MCC Daily Tribune Archive

Winter Driving and Safety Tips


MCC Public Safety Crime Prevention Tip of the Month:

February

With the winter season upon us, driving in adverse conditions places extra stress and strain upon us all. As a result, the MCC Public Safety Department wishes to offer you the following tips and techniques regarding motor vehicle safety, on and off the campus.

Motor Vehicle Safety

-- Park in well lit areas where you and your vehicle can be easily seen. Avoid parking in corner spaces or next to vans or delivery trucks.

-- Place all items in the trunk or glovebox if possible. Never leave valuables where others can see them from outside the vehicle.

-- Keep your vehicle locked at all times, especially when you are driving.

-- Consider installing an alarm system or utilizing a steering wheel locking system such as “The Club.”

-- When leaving your vehicle at the repair shop or utilizing a valet parking service, only give the operator of the vehicle the vehicle key; never provide your entire ring of keys to the valet or service technician.

-- Prior to walking to your vehicle, always have your keys in your hand and ready to use. Prior to entering your vehicle, check around, inside, and glance under your vehicle for anything suspicious.

-- Report any suspicious persons or conditions to Police or Security as soon as possible. On the MCC Brighton Campus, call 292-2911 from your cellular telephone or use one of the campus-wide Blue Light Emergency Telephones.

Safety Tips when Driving

-- Carry a fully charged cellular telephone.

-- Never operate your cell phone or send text messages while driving.

-- Always travel on main roads and map out the most commonly used route to get to places you’re not familiar with. Avoid back roads and shortcuts.

-- Allow for proper spacing between your vehicle and other vehicles while driving or waiting in traffic. Lock your doors while within the vehicle and never allow your vehicle to fall below ¼ of a tank of fuel.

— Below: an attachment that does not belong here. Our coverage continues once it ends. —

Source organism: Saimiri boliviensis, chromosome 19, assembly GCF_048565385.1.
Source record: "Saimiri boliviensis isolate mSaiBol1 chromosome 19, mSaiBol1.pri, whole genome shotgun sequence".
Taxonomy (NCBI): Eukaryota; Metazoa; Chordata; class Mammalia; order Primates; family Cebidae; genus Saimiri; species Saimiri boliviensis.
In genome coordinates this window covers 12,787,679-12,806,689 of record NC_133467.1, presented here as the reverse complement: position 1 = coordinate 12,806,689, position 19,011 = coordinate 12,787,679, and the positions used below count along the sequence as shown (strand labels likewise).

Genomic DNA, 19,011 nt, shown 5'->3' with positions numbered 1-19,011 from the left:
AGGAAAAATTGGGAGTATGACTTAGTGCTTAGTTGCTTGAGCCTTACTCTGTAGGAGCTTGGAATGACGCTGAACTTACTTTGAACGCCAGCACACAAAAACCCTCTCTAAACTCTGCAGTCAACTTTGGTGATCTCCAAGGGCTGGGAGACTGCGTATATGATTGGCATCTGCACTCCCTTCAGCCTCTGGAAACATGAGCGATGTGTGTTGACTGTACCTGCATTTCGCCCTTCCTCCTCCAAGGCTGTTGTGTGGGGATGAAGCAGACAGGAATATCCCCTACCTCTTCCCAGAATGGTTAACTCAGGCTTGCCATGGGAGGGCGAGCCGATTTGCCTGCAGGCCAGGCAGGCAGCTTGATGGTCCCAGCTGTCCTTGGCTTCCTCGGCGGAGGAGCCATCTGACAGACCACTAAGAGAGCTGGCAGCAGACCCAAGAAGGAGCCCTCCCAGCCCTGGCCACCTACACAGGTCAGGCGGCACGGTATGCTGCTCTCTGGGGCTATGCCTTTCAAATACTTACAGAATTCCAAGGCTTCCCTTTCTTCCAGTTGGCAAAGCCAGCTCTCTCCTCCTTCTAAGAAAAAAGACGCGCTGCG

-- Scan your rear view mirrors frequently and always be aware of your surroundings. Keep the radio and conversation volumes reasonable so to be able to hear what is happening around you and to allow you to hear and respond to emergency vehicles.

-- In the event of a breakdown, open your hood, activate your emergency flashers, and return to the vehicle, lock it, and wait for help to arrive. If your vehicle is approached by a stranger, do not unlock the doors or roll down the window. You can still ask that person to call for help without placing yourself in a dangerous position.

-- If you get lost, do not stop your vehicle until you find a well lit area where you can safely stop and seek directions. Carry a map with you and remain in the locked vehicle while you review the map for directions.

-- If you are being followed, do not stop and engage the person(s) following you. Drive to a well lit and populated area and contact the Police by calling 911.

-- Always carry an emergency kit consisting of blankets, water, snacks, first aid supplies, flares, flashlights, and cellular telephone.

-- Beware of people who honk or yell at you while you are driving. If you believe that you were “bumped” or “struck” from behind intentionally, do not unlock the door or roll down the window. Ask the person to follow you to a well lit area where you can call 911 for assistance or travel directly to the nearest Police Station.

-- If a person brandishes a weapon and demands your vehicle, give them your vehicle. Remove yourself and your passengers from the threat and contact the Police after the aggressor has left the area. You can replace a vehicle much easier than you can replace yours or a loved one’s life.

Avoiding and Responding to Incidents of Road Rage

-- Always pay attention to the road; never pay attention to the aggressor.

-- Do not make eye contact, provoke, or respond to the aggressor.

-- Distance yourself from aggressive drivers; remove yourself from the danger zone.

-- Never respond to or make obscene gestures to other drivers.

-- Do not tailgate, use high beam headlamps if not necessary, abruptly change lanes, change lanes without signaling, or become distracted by the radio, cd player, or cellular telephone operation. Observe and follow the acceptable rules of the road.

-- Always be polite and courteous, even if others around you are not.

-- Always allow plenty of time for the trip. Doing so lessens the stress levels of having to get there in a hurry.

-- If you are followed or accosted by an aggressive driver, contact 911 or drive to the nearest Police Station for assistance. Never engage the aggressor or respond to their display or acts of violence.

-- Lastly, ask yourself if responding to an aggressive driver is the right thing to do. Is it worth risking physical and/or property damage/injury? Is it worth being charged with a criminal offense and possibly going to jail? Is it worth losing your or another persons’ life?

A courtesy of your MCC Crime Prevention Team

Lee Struble
Public Safety
02/13/2009